While in John Jesus gives a man sight, in Acts Paul takes a man’s sight. (Commentators notice echoes of Paul’s blinding on the Damascus road [Acts 9].) As in the previous Herod story, “God’s works” are clear and satisfying to those who share Job’s friends’ commitments (“God’s justice now!”). Luke describes Paul as “filled with the Holy Spirit.” Paul, who will later write “Bless those who persecute you; bless and do not curse them,” (Rom. 12:14) delivers a scathing accusation followed by an announcement (curse?). The Holy Spirit, on board with Paul’s speech and action, or simply unwilling to leave Paul hanging?
Job. Job’s speech combines a number of themes, the major one being that human life is too ephemeral for God to worry about. “…look away from them, and desist, that they may enjoy, like laborers, their days.”
Out of a very different context Kundera wrote “We live everything as it comes, without warning, like an actor going on cold. And what can life be worth if the first rehearsal for life is life itself? That is why life is always like a sketch. No, ‘sketch’ is not quite the word, because a sketch is an outline of something, the groundwork for a picture, whereas the sketch that is our life is a sketch for nothing, an outline with no picture” (The Unbearable lightness of being). Does all of this just get swept away with the Doctrine of the Resurrection?
Acts. The slapstick comes to an abrupt end: “When Herod had searched for him and could not find him, he examined the guards and ordered them to be put to death.” Later, in Philippi, when an earthquake frees Paul and Silas in another prison: “When the jailer woke up and saw the prison doors wide open, he drew his sword and was about to kill himself, since he supposed that the prisoners had escaped. But Paul shouted in a loud voice, ‘Do not harm yourself, for we are all here’” (16:27-28). So the apostles learned something from Peter’s experience?
In vv.20-23 Luke affirms (celebrates?) a direct connection between Herod’s impiety and his appalling death. Is the world a better place when God meets and sometimes exceeds our expectations? Is Herod a stand-in for Luke’s expectations for other officials (in this life or the next)?
John. Both Jesus and the crowd are attacking. Is Jesus’ appeal to his not seeking glory another attempt to give the crowd reason to believe that will make sense to them? It’s hard to over-emphasize the importance of character in arguments, whether then or now.
Job. With our different perspectives, experiences, and commitments, it would be surprising if we didn’t argue. And some of us have heard the calls to fear God, to love God, to trust God—and that affects the arguments. Vv.7-11 are an equally important call: don’t show God partiality. We might wonder what that means. It certainly means not knowingly using faulty arguments to defend God. Does it mean that if we’re going to err, err in favor of those protesting against God?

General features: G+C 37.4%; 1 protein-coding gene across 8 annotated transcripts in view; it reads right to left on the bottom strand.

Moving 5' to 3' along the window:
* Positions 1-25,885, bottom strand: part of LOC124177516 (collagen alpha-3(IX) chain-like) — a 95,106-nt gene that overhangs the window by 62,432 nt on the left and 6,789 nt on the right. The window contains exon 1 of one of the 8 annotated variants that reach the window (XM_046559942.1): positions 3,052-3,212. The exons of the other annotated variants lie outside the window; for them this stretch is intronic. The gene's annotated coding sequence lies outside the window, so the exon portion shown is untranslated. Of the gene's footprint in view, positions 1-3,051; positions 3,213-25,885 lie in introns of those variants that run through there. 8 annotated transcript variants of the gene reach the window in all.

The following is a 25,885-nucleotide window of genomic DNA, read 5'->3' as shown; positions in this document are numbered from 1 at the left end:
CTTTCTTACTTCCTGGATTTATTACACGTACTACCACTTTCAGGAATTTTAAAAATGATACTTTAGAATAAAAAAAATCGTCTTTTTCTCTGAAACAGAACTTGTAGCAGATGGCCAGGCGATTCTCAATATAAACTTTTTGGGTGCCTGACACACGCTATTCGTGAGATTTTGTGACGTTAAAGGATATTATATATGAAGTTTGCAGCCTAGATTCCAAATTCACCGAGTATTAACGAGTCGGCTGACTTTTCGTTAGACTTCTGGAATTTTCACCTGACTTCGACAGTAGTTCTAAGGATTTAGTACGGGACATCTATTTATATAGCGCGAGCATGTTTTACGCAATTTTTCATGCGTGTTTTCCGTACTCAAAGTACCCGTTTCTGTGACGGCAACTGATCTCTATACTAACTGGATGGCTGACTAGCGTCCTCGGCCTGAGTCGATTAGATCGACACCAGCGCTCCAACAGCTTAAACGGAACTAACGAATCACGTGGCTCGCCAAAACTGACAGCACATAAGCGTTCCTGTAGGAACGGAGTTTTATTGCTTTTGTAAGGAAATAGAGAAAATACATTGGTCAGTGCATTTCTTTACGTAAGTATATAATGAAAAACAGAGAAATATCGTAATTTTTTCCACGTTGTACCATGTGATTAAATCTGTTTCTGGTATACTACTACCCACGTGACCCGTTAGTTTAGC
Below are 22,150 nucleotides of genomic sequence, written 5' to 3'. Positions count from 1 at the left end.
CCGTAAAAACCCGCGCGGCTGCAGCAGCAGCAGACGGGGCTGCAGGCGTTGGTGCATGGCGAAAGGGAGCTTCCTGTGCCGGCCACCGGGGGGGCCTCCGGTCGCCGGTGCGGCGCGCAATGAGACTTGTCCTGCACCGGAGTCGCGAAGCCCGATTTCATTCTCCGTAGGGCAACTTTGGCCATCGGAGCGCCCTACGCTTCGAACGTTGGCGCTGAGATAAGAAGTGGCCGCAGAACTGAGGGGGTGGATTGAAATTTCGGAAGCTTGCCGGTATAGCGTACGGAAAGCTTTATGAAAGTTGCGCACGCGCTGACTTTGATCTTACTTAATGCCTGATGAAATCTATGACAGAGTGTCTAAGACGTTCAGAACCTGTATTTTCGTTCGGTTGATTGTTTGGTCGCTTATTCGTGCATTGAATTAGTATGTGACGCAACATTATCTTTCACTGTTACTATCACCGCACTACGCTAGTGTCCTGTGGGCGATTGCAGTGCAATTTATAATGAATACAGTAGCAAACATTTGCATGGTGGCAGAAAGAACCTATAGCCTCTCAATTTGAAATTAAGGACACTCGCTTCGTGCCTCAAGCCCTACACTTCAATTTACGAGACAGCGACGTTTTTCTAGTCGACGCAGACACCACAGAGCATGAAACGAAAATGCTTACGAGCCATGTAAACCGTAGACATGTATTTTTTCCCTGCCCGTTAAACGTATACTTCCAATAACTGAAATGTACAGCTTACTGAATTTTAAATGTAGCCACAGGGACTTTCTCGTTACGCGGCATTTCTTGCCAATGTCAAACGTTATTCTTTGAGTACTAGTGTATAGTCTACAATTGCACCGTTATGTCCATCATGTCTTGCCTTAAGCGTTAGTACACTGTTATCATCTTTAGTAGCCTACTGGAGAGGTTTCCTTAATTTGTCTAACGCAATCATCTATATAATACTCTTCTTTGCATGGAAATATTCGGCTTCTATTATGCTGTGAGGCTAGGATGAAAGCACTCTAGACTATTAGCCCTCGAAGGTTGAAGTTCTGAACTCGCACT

Acts. If there’s a soundtrack for Peter’s story here it’s perhaps Yakety Sax (h/t Benny Hill). Is Luke really venturing into the genre of slapstick? (V.8: Peter is clearly only half awake. Vv.12-15: Peter at the gate.) Does Luke employ this genre elsewhere?
John. “You are from your father the devil…” The catastrophic ways Christians have used this text threaten to render it permanently radioactive. Here, as elsewhere in John, a variety of strategies have been proposed, including rendering hoi Ioudaioi by “the Judeans” rather than “the Jews” (rejected by Adele Reinhartz in The Jewish Annotated New Testament). I think a more radical strategy is needed.
Consider these two texts:
He came to what was his own, and his own people did not accept him. But to all who received him, who believed in his name, he gave power to become children of God, (Jn. 1:11-12)
Then Jesus said to the Jews who had believed in him, “If you continue in my word, you are truly my disciples; and you will know the truth, and the truth will make you free.” (Jn. 8:31-32)
From this Gospel’s perspective, after Jesus’ coming “his own” include the believers. Recalling Spufford’s HPtFtU (Human Propensity to F*** things Up), there’s no reason to think that the believers won’t replicate the conduct of the Jews. In other words, rather than soften “the Jews,” give it its full weight so that we who now claim to be included in “his own” recognize our danger. (Here I’m channeling Paul: the vine metaphor and wilderness relectura).
Hence the importance of “continue in my word.” That I am baptized, that I have been faithful—that’s good. But that doesn’t relativize the importance of what I do today. So Ezekiel emphasizes the importance of the present, concluding “Cast away from you all the transgressions that you have committed against me, and get yourselves a new heart and a new spirit! Why will you die, O house of Israel? For I have no pleasure in the death of anyone, says the Lord GOD. Turn, then, and live” (18:31-32).
Theologically, this may be why it’s important that Judas was one of the Twelve in all four Gospel accounts. Betrayal comes from within “his own.” And no better way to blind ourselves to the danger than to decide that the problem is die Juden.
In John’s stark language, my choices reveal my parentage. The LORD would have me remember that today’s choices are not bound by yesterday’s.